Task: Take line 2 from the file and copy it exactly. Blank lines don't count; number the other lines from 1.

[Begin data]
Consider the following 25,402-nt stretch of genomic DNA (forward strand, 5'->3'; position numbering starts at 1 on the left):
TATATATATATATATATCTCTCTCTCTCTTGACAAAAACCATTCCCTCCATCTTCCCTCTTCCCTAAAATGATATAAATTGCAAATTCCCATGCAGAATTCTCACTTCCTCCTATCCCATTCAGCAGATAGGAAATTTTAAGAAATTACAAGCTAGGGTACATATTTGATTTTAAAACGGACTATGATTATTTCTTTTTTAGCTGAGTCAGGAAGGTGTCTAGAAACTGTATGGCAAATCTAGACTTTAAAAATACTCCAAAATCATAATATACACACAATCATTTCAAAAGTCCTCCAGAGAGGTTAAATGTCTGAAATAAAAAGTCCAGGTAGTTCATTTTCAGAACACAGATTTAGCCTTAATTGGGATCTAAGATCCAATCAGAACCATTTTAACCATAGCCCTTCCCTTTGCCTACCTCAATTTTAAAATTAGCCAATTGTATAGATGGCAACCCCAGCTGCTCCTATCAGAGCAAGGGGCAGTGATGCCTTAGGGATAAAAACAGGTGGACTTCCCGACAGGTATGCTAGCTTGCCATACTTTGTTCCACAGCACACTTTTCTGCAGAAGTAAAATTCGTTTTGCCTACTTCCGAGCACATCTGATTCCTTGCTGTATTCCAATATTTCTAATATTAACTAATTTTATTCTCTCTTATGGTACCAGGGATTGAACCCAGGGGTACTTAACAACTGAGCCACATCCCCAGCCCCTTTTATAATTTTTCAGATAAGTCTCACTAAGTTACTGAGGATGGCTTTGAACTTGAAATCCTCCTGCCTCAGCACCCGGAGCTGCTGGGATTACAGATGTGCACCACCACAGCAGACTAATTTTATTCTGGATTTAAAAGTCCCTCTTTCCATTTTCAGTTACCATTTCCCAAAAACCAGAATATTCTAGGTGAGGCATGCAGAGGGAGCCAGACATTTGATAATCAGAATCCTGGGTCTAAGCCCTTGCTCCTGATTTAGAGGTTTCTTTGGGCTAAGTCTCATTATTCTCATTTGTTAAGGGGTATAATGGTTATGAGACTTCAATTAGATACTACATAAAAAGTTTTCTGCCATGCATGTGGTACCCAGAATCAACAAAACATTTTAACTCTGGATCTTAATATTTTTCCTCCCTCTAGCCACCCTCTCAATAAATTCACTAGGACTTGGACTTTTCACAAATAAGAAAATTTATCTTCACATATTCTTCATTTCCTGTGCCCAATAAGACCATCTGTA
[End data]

TATATATATATATATATCTCTCTCTCTCTTGACAAAAACCATTCCCTCCATCTTCCCTCTTCCCTAAAATGATATAAATTGCAAATTCCCATGCAGAATTCTCACTTCCTCCTATCCCATTCAGCAGATAGGAAATTTTAAGAAATTACAAGCTAGGGTACATATTTGATTTTAAAACGGACTATGATTATTTCTTTTTTAGCTGAGTCAGGAAGGTGTCTAGAAACTGTATGGCAAATCTAGACTTTAAAAATACTCCAAAATCATAATATACACACAATCATTTCAAAAGTCCTCCAGAGAGGTTAAATGTCTGAAATAAAAAGTCCAGGTAGTTCATTTTCAGAACACAGATTTAGCCTTAATTGGGATCTAAGATCCAATCAGAACCATTTTAACCATAGCCCTTCCCTTTGCCTACCTCAATTTTAAAATTAGCCAATTGTATAGATGGCAACCCCAGCTGCTCCTATCAGAGCAAGGGGCAGTGATGCCTTAGGGATAAAAACAGGTGGACTTCCCGACAGGTATGCTAGCTTGCCATACTTTGTTCCACAGCACACTTTTCTGCAGAAGTAAAATTCGTTTTGCCTACTTCCGAGCACATCTGATTCCTTGCTGTATTCCAATATTTCTAATATTAACTAATTTTATTCTCTCTTATGGTACCAGGGATTGAACCCAGGGGTACTTAACAACTGAGCCACATCCCCAGCCCCTTTTATAATTTTTCAGATAAGTCTCACTAAGTTACTGAGGATGGCTTTGAACTTGAAATCCTCCTGCCTCAGCACCCGGAGCTGCTGGGATTACAGATGTGCACCACCACAGCAGACTAATTTTATTCTGGATTTAAAAGTCCCTCTTTCCATTTTCAGTTACCATTTCCCAAAAACCAGAATATTCTAGGTGAGGCATGCAGAGGGAGCCAGACATTTGATAATCAGAATCCTGGGTCTAAGCCCTTGCTCCTGATTTAGAGGTTTCTTTGGGCTAAGTCTCATTATTCTCATTTGTTAAGGGGTATAATGGTTATGAGACTTCAATTAGATACTACATAAAAAGTTTTCTGCCATGCATGTGGTACCCAGAATCAACAAAACATTTTAACTCTGGATCTTAATATTTTTCCTCCCTCTAGCCACCCTCTCAATAAATTCACTAGGACTTGGACTTTTCACAAATAAGAAAATTTATCTTCACATATTCTTCATTTCCTGTGCCCAATAAGACCATCTGTA